Autism Society: No Link Between Autism and Planned Violence
December 18, 2012
By Autism Society
The Autism Society continues to mourn the lives lost on Friday in Newtown, Connecticut. We join the nation as we keep our collective attention focused on those directly impacted by this tragedy.
In the nation’s rush to understand the reasoning for such an awful occurrence, the conversation evolved to include the alleged shooter’s possible diagnosis on the autism spectrum. The Autism Society feels it is imperative to remove autism from this tragic story. Race, ethnicity, gender, and sexual orientation are seldom, if ever, linked to the actions of an individual in a causal relationship. It is imperative that developmental disorders and disabilities be treated in the same vein.
Further, the Autism Society is committed to informing, educating and securing appropriate services by providing reliable and unbiased information. To that end, we are compelled to dispel any myths about individuals with autism:
No evidence exists to link autism and premeditated violence. Suggesting otherwise is wrong and harmful to the more than 1.5 million individuals living with autism in the United States.1
Individuals with autism and those with other disabilities are more likely to be victims of violence than the perpetrators.2
Many of individuals with Asperger’s syndrome who have committed crimes had co-existing psychiatric disorders.3
Individuals with autism who act aggressively typically do so because they are reacting to a situation.
Please do not judge any individual with autism based on the discourse surrounding Friday’s tragic event. Instead, please strive to educate and inform your communities. Help the Autism Society ensure that individuals with autism are not marginalized due to a misunderstanding of a complicated disorder.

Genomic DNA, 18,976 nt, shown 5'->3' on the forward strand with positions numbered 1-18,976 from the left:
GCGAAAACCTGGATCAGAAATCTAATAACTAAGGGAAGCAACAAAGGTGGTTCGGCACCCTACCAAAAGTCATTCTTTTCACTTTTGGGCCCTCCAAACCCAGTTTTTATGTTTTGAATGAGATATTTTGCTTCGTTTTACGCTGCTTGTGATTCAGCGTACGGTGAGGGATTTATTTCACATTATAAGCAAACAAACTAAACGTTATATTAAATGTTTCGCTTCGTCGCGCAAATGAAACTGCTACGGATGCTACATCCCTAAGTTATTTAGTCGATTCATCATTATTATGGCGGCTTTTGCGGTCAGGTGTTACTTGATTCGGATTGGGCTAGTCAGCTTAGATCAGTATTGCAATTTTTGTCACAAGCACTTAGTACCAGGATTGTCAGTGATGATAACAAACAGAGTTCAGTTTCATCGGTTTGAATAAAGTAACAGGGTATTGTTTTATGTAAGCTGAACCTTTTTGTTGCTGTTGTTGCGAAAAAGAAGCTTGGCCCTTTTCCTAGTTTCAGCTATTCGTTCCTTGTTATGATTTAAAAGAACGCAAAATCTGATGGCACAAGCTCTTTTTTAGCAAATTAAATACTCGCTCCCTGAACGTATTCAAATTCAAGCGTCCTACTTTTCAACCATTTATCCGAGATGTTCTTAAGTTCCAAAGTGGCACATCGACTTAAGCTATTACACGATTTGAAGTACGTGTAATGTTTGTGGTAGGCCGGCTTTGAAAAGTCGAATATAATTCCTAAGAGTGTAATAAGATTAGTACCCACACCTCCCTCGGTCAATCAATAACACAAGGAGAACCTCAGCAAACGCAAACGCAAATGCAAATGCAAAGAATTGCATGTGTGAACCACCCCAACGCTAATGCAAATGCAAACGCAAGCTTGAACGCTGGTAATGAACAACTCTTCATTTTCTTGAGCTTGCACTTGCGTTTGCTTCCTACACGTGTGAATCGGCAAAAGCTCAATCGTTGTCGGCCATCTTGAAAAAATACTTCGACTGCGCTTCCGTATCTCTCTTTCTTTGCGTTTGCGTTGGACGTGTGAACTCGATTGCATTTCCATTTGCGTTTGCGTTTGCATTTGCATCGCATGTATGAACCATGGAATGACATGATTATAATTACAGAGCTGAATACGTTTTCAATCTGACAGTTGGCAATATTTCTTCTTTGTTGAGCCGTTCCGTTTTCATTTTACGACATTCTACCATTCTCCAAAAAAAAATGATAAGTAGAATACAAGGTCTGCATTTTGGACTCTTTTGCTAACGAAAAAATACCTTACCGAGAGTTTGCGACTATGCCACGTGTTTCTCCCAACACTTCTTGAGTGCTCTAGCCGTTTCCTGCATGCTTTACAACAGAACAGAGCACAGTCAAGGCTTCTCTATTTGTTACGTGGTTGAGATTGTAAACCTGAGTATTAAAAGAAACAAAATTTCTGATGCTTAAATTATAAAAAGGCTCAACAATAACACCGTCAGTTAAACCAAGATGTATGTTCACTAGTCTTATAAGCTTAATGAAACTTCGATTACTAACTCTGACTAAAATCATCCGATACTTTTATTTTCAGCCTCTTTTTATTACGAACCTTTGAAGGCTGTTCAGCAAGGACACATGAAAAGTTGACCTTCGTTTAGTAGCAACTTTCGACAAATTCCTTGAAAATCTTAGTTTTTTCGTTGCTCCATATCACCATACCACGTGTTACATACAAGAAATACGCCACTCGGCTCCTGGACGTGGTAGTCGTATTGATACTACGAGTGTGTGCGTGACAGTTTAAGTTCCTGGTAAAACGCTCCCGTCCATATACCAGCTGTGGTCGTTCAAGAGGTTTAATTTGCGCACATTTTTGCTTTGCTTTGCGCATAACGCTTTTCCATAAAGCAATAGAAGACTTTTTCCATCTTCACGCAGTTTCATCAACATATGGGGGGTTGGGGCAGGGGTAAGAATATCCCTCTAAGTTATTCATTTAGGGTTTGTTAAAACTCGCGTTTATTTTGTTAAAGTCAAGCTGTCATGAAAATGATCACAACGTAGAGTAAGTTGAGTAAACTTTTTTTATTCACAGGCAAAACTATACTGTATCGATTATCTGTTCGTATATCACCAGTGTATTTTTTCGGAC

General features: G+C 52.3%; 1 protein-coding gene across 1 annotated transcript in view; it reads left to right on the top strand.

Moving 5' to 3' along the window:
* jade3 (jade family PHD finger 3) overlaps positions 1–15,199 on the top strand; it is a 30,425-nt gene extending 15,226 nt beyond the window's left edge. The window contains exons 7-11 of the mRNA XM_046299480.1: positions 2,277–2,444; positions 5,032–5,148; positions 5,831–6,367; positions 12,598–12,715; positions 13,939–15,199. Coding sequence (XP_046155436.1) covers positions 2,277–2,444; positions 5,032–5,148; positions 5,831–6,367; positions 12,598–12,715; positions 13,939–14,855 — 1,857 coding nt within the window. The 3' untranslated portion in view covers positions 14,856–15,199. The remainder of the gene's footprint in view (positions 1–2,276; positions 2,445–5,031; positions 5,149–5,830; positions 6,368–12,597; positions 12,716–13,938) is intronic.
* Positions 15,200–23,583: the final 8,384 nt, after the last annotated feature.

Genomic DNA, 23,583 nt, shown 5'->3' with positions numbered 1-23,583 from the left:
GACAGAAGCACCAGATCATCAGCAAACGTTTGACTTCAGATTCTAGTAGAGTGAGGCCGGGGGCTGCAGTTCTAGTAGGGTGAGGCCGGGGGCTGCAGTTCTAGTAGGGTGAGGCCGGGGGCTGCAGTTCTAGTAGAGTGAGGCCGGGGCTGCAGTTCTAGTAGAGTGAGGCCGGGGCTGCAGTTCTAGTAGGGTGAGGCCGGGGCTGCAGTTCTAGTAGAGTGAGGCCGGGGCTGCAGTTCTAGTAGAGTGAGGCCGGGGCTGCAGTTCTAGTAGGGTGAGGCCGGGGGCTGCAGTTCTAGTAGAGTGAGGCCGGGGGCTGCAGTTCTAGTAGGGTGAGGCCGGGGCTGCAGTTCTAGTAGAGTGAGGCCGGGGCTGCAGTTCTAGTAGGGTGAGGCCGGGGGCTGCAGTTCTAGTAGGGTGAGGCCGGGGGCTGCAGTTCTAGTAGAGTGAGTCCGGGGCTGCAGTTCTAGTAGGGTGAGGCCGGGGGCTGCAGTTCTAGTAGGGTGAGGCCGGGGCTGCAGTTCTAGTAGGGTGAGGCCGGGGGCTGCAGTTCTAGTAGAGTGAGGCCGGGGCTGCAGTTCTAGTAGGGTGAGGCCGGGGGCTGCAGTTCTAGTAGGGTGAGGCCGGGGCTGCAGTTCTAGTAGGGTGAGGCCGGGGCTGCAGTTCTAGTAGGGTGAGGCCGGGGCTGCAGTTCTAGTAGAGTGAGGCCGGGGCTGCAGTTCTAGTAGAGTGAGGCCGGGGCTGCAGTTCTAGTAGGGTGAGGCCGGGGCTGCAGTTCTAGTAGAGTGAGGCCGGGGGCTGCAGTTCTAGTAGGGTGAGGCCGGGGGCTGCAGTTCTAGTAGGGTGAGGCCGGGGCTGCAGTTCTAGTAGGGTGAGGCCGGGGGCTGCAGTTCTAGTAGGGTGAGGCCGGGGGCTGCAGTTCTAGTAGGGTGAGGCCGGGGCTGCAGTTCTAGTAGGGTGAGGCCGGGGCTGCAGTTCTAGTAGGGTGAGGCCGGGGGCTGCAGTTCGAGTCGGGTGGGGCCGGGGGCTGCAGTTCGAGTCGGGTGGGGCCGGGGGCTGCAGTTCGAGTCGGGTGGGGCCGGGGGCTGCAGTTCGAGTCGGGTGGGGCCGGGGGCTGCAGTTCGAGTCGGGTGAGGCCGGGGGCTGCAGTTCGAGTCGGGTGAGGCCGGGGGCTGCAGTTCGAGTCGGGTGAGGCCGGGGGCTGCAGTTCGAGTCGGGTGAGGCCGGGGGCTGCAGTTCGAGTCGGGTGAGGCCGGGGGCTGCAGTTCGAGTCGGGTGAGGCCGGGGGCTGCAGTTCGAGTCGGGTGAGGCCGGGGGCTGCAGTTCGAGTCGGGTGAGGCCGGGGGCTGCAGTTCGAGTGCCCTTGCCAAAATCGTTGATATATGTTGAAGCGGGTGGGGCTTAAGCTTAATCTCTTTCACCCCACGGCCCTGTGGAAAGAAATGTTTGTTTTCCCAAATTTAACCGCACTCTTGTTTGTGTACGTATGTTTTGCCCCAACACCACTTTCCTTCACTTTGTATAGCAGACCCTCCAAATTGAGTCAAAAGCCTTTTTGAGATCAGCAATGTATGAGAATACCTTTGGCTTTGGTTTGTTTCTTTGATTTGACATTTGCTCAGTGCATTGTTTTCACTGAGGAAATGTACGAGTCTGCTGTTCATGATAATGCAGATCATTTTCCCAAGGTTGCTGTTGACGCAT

1. Gunasekaran, S., & Chaplin, E. (2012). Autism spectrum disorders and offending. Advances in Mental Health and Intellectual Disabilities, 6, 308-313.
2. Hughes, K., Bellis, M. A., Jones, L., Wood, S., Bates, G., Eckley, L., ... & Officer, A. (2012). Prevalence and risk of violence against adults with disabilities: a systematic review and meta-analysis of observational studies. The Lancet. 379, 1621-1629.
3. Newman SS, Ghaziuddin M: Violent crime in Asperger syndrome: the role of psychiatric comorbidity. J Autism Dev Disord 39:1949-52, 2008.
April 10, 2013
The Autism Society, the nation’s largest and oldest grassroots autism organization, has chosen Pittsburgh as the host city of its 44th annual conference on autism spectrum disorders.
April 5, 2013
Individuals with autism can attend the Autism Society National Conference and Exposition (in Pittsburgh) for FREE this year! Learn more: www.autism-society.org/conference.
April 3, 2013
Monarch Teaching Technologies, the makers of VizZle®, web-based educational software for visual learners with autism, will give one-year of free VizZle to every new (or renewing) Champion Member during April.
April 2, 2013
Read the Autism Society’s digital magazine about autism spectrum disorders!
April 2, 2013
Today, throughout the world, individuals will come together highlighting the needs and dreams of people living with autism.